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Thread: Summer Camp At Fort Yarocki

  1. #1
    AdminGuy Guest

    Default Summer Camp At Fort Yarocki

    SUMMER CAMP AT FORT YAROCKI
    By Larry Barnes

    In January of this year, the board members of the Antique Motorcycle Club of America, (AMCA) contracted me to build a library of antique motorcycle literature for use by the AMCA’s current and future members.

    This library was not to be built of bricks and mortar, but was to be built on a computer, to be accessed “online” through the Internet via the AMCA’s website. While I have just a basic knowledge of computers and the Internet, I figured that if a person with only a basic computer skills built the virtual library, then people like me, and most of us over-50 guys, could actually figure out how to use it!

    After a month or so of studying computer programs and shopping for equipment, I was ready to scan some documents. I started with some of Rocky Halter’s Indian parts manuals to hone my skills. I learned that antique motorcycle documents came in all types of shapes & sizes, plus they can be very fragile, although the paper stock used back in those days seems to be pretty durable.

    The big moment came when word reached me that the renowned George Yarocki would make his vast literature collection available to me to scan for the AMCA. Now if you have been into Indians for any length of time, you have no doubt heard of George Yarocki. At 80-years young, he is undoubtedly the world’s most knowledgeable Indian 101 Scout restoration expert and machinist.

    George has rebuilt countless 101’s over the years and, along with his dear wife “Millie” in his sidecar, has probably ridden more miles on them than all the rest of us…combined!



    George L. Yarocki

    So when George offered his literature collection to the AMCA for scanning, I jumped at the opportunity to go to Torrington, CT, where he lives. So along with my wife, Debbie, our Doberman, “Lady,” and the AMCA’s computer equipment, we headed out to see George in our RV. (And, oh yes, I took along the 101 that I inherited from my Dad years ago, just in case George had any extra time.)

    Torrington, CT, founded in the 1700’s, sits in the foothills of the Berkshire mountains, so it’s postcard beautiful. George’s shop, or as it is fondly called, “Fort Yarocki,” is an old dairy creamery that he converted to machine shop some 30 years ago. While he sold off his machine shop business several years ago, he kept half of the buildings for his Indian workshop. And it really feels like an Indian “workshop,” not a retail store. There’s welding equipment, lathes, sandblast cabinets and paint booths everywhere. Not to mention dozens of Indian frames and parts for older Indians stacked everywhere.
    While it took us days just to figure out how to get around “Fort Yarocki,” it didn’t take long for me to think of the place as being in heaven for an Indian motorcycle fan. It’s absolutely amazing! Nothing fancy. Just very real. Like when George is going to work on a bike for a customer, he fires up a tow motor and lifts you and the bike up onto a flat roof where you push the bike off the skid and then into a special upstairs room!


    Careful there, boys!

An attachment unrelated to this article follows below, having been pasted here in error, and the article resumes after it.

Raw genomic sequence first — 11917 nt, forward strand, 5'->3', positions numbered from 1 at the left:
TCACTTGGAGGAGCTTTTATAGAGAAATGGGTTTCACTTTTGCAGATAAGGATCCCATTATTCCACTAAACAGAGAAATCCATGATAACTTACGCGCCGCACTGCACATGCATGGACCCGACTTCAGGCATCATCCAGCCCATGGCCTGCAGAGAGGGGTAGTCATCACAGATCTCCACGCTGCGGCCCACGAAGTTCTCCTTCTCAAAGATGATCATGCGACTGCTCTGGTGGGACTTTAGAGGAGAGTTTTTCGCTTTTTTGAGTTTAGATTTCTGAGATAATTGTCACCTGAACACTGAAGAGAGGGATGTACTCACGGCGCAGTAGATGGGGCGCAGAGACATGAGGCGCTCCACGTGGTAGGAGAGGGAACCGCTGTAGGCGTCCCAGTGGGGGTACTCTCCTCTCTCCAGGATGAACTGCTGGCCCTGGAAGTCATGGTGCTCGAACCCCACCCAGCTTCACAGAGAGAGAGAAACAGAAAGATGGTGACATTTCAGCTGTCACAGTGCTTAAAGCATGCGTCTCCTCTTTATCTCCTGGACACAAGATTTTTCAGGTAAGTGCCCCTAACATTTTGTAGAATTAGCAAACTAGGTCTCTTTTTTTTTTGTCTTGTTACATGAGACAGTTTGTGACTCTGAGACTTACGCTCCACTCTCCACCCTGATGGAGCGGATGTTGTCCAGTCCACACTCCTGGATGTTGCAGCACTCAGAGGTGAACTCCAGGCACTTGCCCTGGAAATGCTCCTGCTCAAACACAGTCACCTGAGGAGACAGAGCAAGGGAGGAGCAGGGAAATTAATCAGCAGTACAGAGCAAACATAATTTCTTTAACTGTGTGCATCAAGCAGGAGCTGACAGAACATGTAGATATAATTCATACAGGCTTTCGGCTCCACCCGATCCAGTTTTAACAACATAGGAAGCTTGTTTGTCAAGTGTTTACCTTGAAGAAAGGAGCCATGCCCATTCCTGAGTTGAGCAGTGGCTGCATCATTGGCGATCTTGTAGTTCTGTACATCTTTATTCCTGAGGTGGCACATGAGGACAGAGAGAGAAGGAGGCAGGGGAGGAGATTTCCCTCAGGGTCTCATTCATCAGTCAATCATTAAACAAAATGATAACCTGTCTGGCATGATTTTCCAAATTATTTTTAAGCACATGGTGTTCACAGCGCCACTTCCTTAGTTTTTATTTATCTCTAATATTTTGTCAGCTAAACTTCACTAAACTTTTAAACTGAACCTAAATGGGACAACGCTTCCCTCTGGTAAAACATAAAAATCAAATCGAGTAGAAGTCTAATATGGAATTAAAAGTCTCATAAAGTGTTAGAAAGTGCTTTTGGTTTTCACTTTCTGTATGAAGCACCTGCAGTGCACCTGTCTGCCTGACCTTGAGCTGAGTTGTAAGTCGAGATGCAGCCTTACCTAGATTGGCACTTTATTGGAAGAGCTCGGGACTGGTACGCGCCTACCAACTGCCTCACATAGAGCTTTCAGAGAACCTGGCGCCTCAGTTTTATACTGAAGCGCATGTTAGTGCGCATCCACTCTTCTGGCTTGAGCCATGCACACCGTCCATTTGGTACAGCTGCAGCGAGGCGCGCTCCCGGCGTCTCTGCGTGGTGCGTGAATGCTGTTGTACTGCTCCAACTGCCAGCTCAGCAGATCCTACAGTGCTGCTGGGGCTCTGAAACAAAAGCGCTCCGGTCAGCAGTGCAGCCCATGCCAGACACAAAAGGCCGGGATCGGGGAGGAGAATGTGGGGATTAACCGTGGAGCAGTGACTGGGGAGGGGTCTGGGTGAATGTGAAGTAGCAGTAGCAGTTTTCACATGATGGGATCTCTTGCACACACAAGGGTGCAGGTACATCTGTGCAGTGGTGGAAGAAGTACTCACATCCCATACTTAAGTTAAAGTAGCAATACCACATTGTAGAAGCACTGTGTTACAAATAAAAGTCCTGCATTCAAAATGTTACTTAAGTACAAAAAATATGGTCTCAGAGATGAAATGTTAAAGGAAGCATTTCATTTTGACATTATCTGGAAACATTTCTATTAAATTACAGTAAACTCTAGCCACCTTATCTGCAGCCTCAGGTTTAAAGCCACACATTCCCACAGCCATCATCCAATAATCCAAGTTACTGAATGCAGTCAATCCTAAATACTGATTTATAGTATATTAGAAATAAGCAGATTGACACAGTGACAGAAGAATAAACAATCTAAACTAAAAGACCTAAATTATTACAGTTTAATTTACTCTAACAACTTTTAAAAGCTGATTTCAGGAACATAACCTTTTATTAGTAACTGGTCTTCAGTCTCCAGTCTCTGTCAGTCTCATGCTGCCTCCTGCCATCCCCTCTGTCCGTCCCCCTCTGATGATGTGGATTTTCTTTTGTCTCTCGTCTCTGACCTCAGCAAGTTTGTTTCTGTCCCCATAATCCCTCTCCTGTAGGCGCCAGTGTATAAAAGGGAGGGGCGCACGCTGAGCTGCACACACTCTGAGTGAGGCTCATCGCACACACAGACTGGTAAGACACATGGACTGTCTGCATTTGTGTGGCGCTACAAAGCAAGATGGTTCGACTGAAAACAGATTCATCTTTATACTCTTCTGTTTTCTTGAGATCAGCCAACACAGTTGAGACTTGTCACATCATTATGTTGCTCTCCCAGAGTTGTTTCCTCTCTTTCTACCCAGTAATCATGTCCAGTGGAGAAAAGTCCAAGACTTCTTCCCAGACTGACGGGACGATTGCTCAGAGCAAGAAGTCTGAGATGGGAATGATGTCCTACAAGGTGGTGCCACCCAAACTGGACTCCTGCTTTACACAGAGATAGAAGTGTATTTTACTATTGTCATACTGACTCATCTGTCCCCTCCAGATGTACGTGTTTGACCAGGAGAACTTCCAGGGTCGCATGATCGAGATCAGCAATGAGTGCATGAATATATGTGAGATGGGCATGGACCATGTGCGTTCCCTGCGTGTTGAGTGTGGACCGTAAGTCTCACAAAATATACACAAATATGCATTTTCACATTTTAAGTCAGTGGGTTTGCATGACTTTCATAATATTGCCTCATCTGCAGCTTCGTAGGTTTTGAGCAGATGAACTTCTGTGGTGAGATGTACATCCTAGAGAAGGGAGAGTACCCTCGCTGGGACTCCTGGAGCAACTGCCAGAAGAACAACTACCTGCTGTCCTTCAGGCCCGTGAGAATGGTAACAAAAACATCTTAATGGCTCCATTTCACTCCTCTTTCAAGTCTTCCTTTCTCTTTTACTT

And no fancy hydraulic lifts in there! Just block & tackle chain hoists to lift your bike onto one of George’s three 2’ x 8’ wood work tables. And on the other tables sat not one, not two, but three Indian Powerplus machines under various stages of reconstruction. George has been diligently researching Indian’s Powerplus models history for the AMCA judges, and had chalk-labeled many of the parts on all three bikes with the model year that it belongs on.

  2. #2
    AdminGuy Guest

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    Part II

    Although I didn’t press him for shop time, George took an interest in the history of my Dad’s 101 and I’m delighted to say that one evening my beloved 101 went onto George’s “Number One” table, a spot that other 101 owners have been waiting several years to experience! He quickly diagnosed that my magneto was dead and he would attack it the next day.


    My Bike On Bench #1

    Inside George’s office is a veritable museum of antique motorcycle literature and photographs; each one carefully hand-labeled by year, make, model and description. This guy is a fanatic for organization! Every drawer, shelf, and box in every one of George’s buildings is hand-labeled. As George says, “a drawer isn’t worth anything unless it’s got a label.”

    As Debbie and I began to scan George’s literature collection, only then did we realize how massive and significant his collection really is. It starts with original 1900 factory brochures, drawings and specifications, and goes up thru the mid 1950’s. Virtually thousands of pages to be scanned about almost any motorcycle ever made in the United States, not just Indian, but exotic brands like the Flying Merkel, Yale, Marsh, Cushman, and yes, even Harley Davidson.

    This stuff is priceless and the most valuable pieces are locked into a giant antique safe each night to protect against fire or theft. And the whole compound is enclosed by chain-link, topped by barbed wire, hence the name “Fort Yarocki.”

    So here we are, sitting at Fort Yarocki, unfolding delicate pieces of paper and placing them face down on the scanner; page after page. While this may sound boring to some, to me it is great fun. It’s absolutely amazing to read the detail that is contained in those pages! Do you need to see the inside of 1915 engine before you tear it apart? Do you want to know what year had what part or accessory on it? Or do you want to know how to ride, maintain and work on an antique motorcycle? It’s all there.

    George built his collection over the past 30 years so that people like you and me, antique motorcycle enthusiasts, could actually find what we need, when we need it. And, as we all know, finding correct information about a bike can be a very difficult and time consuming exercise. George, his wife Millie, and his sister, Ruth Deming, should have a special place reserved for them in motorcycling’s Hall of Fame. For many years they have meticulously catalogued, copied, and sent requested documents to motorcycle restorers all over the world. And at a price that barely covered their costs, let alone the value of the information contained.